I wish you a happy New Year. Or, as we might soon be saying, I wish you a high rating in your felicific calculus. For our level of happiness is, according to the government, something which the Office for National Statistics is soon to measure in its survey of households. Strictly speaking, it is supposed to be a measure of ‘well-being’, which in itself poses the question as to whether happiness and well-being are necessarily the same thing.
At the foundation of the American Declaration of Independence in 1776 is the phrase ‘Life, liberty and the pursuit of happiness’. Thomas Jefferson, its author, originally left out any reference to happiness in the first draft (which talked about the right to land). But even in setting out what he regarded as man’s inalienable right to pursue happiness, he was wise enough to recognise there is no guarantee he will achieve it (As a later cultural icon, Mick Jagger, noted nearly two hundred years later, “I can’t get no satisfaction”).
Happiness is elusive. We are well used to being sold dreams of happiness by advertising and lifestyle gurus. In the run-up to Christmas one consumerist myth read ‘Give happiness. Give them everything they want’. Happiness, it turned out, was a laptop. And happiness might be thought to be highly subjective: what engenders a sense of contentment in one person may do nothing for another, while some people find contentment in ways others can only find baffling. The poet Philip Larkin wrote: “Deprivation is for me what daffodils were for Wordsworth.” We don’t all find our joy and delight in the same ways.
We know that money alone is not the key to happiness. Many years before the birth of Christ, Aristotle told us that “wealth is merely useful and for the sake of something else”. It’s not enough, in other words, to want to accumulate more and more of everything – money, material goods, food, drink – if you want to be happy. Simply consuming things – or desiring to – doesn’t stop you feeling sad or angry.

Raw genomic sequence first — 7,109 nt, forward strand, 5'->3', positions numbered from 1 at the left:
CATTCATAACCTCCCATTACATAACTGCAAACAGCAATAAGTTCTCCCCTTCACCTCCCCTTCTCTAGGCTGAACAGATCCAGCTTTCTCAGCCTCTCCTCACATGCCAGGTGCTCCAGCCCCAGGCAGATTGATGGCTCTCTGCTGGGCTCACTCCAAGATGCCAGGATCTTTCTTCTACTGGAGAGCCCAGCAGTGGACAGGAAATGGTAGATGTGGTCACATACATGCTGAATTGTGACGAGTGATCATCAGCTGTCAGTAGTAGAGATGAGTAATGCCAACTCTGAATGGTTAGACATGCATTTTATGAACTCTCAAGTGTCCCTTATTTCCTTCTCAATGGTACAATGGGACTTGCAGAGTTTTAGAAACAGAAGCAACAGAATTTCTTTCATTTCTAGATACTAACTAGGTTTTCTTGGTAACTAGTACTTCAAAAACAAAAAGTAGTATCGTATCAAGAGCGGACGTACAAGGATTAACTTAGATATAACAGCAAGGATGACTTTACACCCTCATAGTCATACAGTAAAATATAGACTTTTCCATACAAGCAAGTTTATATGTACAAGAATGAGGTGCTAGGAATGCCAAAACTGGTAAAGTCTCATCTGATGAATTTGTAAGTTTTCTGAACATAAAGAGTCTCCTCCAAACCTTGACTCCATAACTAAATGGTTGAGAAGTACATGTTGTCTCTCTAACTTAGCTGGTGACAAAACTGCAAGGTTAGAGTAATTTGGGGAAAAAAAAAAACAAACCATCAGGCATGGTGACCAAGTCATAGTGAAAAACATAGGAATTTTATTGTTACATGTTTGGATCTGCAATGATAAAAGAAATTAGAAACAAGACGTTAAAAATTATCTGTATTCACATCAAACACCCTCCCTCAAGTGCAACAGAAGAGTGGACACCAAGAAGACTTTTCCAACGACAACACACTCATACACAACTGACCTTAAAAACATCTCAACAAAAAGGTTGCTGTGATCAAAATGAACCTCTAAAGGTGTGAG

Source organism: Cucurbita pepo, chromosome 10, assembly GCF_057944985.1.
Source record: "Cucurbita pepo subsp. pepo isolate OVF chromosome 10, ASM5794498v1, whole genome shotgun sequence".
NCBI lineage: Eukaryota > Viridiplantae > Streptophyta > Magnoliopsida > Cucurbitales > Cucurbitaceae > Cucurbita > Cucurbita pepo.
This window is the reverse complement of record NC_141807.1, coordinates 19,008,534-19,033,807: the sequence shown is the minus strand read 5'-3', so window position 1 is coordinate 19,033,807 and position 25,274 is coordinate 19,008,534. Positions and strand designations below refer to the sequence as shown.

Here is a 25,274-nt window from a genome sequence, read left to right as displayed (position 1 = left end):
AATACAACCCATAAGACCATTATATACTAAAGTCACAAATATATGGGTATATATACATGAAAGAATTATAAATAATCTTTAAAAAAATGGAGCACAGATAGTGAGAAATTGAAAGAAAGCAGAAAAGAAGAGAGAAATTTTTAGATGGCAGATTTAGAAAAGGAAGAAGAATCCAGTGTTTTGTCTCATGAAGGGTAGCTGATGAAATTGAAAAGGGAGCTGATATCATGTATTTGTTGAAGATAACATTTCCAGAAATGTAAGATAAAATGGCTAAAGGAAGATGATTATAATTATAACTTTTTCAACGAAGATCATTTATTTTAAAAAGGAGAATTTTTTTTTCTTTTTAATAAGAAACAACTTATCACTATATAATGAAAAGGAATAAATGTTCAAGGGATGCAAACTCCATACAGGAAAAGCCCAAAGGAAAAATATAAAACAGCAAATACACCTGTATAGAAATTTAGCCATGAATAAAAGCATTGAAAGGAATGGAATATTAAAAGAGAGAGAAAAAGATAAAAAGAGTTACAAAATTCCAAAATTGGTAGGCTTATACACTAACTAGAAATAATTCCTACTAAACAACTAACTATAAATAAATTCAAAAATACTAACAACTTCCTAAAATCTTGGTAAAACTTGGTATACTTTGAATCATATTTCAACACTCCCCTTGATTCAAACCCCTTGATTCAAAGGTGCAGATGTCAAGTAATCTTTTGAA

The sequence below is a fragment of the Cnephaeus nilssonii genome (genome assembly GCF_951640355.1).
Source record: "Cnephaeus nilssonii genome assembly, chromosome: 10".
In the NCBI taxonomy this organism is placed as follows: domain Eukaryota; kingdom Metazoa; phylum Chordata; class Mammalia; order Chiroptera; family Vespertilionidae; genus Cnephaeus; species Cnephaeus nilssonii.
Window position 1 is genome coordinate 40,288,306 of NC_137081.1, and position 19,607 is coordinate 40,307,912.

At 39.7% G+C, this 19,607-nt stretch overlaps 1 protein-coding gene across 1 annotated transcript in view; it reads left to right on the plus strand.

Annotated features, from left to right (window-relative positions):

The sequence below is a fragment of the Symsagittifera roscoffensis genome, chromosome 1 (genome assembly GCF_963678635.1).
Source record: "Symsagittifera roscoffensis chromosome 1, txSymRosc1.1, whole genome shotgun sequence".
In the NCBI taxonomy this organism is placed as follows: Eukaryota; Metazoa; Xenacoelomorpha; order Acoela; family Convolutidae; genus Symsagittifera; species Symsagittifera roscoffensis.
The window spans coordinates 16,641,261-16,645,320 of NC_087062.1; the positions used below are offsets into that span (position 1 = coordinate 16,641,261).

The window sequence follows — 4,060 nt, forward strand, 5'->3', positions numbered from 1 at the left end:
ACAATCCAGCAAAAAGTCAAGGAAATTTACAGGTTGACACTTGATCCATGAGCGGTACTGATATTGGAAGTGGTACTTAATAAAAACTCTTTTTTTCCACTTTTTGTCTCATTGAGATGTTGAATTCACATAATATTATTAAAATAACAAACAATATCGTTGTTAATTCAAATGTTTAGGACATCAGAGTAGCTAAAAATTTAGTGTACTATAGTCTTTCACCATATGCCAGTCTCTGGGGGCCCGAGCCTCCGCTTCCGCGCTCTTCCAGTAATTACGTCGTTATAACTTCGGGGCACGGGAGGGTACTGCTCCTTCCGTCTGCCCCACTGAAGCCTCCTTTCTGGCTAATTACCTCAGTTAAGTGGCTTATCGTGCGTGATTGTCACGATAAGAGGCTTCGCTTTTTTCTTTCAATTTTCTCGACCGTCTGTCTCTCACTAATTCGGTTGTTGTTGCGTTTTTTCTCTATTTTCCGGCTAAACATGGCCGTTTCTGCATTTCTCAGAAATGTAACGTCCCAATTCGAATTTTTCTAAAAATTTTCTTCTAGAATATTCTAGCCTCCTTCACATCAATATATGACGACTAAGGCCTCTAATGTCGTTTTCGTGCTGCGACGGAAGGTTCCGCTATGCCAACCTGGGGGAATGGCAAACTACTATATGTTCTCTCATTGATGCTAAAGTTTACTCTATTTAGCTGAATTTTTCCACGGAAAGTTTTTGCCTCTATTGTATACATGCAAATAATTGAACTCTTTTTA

The Benedictine monk Christopher Jamison has argued that monks are not unhappy because they do not experience life as gloomy, forlorn and miserable. That is a good starting point. The spiritual resources of the Christian tradition can help us to face up to and handle what it is that makes us unhappy, and at the same time will begin to point us to an understanding of what happiness is that will take us away from many of our common understandings of happiness.
St Benedict, who laid the foundations for much Western monasticism, described a monk as somebody who “delights in virtue”. In this he was following Aristotle, who held that happiness was about living virtuously: “the activity of the soul expressing virtue” was the way he put it. In other words, forget our modern association of happiness with feelings and emotions: happiness is about living in harmony with our own purposes and ends. It is a form of rational behaviour, which can be learned until it becomes a habit. We learn as children what is fair and just: we can grow up to be adults who act fairly and justly, and that brings happiness both to ourselves and to others.
So if we want to be happy we have to first know what is good – in the sense of understanding what is right behaviour and what are the principles of a good life – and then we have to do good – in the sense of living out a virtuous life. None of that is easy. There are plenty of siren voices tempting us down other paths towards happiness. There are plenty of obstacles in the way of knowing and doing what is good. But this is the road the Christian tradition takes us down if we want to know true happiness, contentment and well-being.
Instead of drawing up a list of New Year’s resolutions, why not ponder this question: in 2011, what makes you happy?